The elemental diet
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The elemental diet

'Hora R Haan' at TCDC Commons explores how people can achieve balance through food

The elemental diet
Japanese soba noodles. (Photos: Somchai Poomlard)

Traditional Thai medicine categorises people into four elements based on their date of birth -- earth, water, air and fire.

Earth element individuals belong to the zodiac signs Taurus (April 20 to May 19), Virgo (Aug 20 to Sept 19) and Capricorn (Dec 20 to Jan 19); water element people to Cancer (June 10 to July 19), Scorpio (Oct 20 to Nov 19) and Pisces (Feb 20 to Mar 19); air element people to Gemini (May 20 to June 19), Libra (Sept 20 to Oct 19) and Aquarius (Jan 20 to Feb 19); and fire element people to Aries (March 20 to 19 April), Leo (July 20 to 19 Aug), and Sagittarius (Nov 20 to 19 Dec).

The exhibition "Hora R Haan (Astrology And Food)", organised by TCDC Commons, Kasetsart University's FoodInnopolis, the Faculty of Agro-Industry and the Faculty of Agriculture, explores how people of different elements can achieve balance through diet.

The inspiration for the exhibition came from a food and beauty class taught by Asst Prof Aussama Soontrunnarudrungsri, lecturer at the Faculty of Agro-Industry, Department of Product Development, Kasetsart University.

"My guest speaker was Nawan Phuangmai, a Thai traditional pharmacist," explained Asst Prof Aussama. "During the class, she discussed the four elements and how specific foods can help people balance elements within their bodies. The students were particularly engaged because it directly applied to their own lives."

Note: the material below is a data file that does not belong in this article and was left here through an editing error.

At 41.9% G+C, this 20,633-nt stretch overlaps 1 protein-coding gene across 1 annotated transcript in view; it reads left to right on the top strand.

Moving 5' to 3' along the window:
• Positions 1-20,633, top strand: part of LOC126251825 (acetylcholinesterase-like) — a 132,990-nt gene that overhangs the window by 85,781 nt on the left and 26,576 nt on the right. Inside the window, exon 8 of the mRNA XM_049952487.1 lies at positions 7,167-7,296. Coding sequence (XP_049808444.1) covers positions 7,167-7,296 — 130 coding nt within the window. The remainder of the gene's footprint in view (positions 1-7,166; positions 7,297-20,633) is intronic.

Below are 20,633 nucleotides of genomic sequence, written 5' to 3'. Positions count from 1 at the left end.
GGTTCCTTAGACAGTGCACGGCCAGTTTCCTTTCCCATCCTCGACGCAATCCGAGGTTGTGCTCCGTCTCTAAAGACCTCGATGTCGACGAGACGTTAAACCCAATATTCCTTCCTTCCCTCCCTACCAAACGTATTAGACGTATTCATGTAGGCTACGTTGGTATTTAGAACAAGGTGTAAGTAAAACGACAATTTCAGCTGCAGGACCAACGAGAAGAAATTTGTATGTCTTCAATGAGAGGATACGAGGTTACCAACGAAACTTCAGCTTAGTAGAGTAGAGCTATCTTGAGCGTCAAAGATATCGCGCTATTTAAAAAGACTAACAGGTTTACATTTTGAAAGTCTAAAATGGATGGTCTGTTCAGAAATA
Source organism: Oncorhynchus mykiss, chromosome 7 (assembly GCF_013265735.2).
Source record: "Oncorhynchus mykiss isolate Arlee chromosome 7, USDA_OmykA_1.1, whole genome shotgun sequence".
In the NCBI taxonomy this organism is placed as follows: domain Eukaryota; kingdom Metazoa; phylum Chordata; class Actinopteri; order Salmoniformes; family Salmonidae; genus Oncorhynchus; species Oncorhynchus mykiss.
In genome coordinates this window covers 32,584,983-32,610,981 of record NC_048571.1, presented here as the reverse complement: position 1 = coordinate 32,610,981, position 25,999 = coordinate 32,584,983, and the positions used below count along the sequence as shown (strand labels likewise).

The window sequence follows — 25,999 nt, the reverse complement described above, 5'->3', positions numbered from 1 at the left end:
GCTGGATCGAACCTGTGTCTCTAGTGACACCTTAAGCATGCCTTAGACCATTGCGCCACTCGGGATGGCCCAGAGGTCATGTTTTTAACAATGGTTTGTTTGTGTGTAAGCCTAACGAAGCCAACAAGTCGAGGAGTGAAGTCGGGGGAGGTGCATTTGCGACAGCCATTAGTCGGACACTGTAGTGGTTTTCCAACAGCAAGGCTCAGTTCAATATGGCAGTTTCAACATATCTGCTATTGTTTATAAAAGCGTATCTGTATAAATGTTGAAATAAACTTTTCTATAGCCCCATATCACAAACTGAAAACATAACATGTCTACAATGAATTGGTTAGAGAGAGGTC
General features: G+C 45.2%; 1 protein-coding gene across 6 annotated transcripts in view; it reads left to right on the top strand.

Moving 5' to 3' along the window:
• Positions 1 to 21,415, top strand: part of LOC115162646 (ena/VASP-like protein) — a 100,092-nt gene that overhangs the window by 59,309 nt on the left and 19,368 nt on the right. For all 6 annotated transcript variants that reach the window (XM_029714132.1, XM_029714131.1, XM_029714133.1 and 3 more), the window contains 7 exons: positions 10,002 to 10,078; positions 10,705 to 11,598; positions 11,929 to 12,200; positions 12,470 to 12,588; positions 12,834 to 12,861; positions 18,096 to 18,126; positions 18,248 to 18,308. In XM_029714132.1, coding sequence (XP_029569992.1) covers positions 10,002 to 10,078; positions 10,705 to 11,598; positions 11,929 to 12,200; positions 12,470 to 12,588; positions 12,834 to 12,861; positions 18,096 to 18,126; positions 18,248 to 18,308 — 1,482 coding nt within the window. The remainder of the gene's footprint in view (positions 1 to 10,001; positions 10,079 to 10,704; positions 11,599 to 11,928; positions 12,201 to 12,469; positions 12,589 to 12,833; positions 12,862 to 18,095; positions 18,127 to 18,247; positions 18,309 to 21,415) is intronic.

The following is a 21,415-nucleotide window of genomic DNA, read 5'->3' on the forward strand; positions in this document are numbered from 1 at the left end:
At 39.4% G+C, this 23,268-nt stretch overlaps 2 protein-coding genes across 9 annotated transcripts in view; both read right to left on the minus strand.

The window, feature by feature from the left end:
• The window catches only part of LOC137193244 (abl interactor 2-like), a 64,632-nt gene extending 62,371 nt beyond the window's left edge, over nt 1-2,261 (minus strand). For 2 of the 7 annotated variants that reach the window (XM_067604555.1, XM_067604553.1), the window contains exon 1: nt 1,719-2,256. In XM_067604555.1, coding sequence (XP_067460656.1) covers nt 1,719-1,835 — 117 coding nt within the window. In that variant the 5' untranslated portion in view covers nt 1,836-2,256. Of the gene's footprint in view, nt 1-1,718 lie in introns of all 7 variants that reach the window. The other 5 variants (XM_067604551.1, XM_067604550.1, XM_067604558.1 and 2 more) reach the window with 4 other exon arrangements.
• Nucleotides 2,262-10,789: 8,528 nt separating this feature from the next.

Asst Prof Kittipong Rattana­porn, left, and Asst Prof Aussama Soon­trunnarudrungsri.

Asst Prof Kittipong Rattanaporn, vice-dean for FoodInnopolis at Kasetsart University, elaborated on the concept of elemental weaknesses.

"Each element has its own vulnerabilities," said Asst Prof Kittipong. "For example, water element people tend to have weaknesses related to bodily fluids like blood, lymph, urine or phlegm. According to Thai traditional medicine, consuming fruits rich in citric acid such as lemons and oranges can help reduce mucus production. Following a diet appropriate to your specific body element can improve bodily fluid circulation and promote overall health."

At the exhibition entrance, artificial foods are arranged to resemble an altar offering to make viewers realise the significance of food. Next to these mockups, information about the "navel of the capital city", or Giant Swing, is displayed. The Giant Swing was historically significant for hosting important and sacred ceremonies in Bangkok and it was a crucial area that served as the power centre of an ancient kingdom.

Asst Prof Aussama explained that the exhibition team added information about the "navel of the capital city" because "Hora R Haan" was initially part of Bangkok Design Week 2024, with content related to the city. Therefore, the team included information that compares city features to body parts.

The section Hora Sakon (international astrology) displays various foods from different countries to explain that cultures and beliefs shape both eating habits and perspectives on food. Food can serve as a symbol of good fortune and be considered sacred.

"We want to point out that other countries also have beliefs related to food like Thailand. They are not superstitious beliefs as each can be explained with science. In Japan, there is toshikoshi soba which is a traditional Japanese dish of buckwheat noodles eaten on New Year's Eve," said Asst Prof Aussama.

Dates are said to be a gift from God.

The Hora Sakon international astrology display.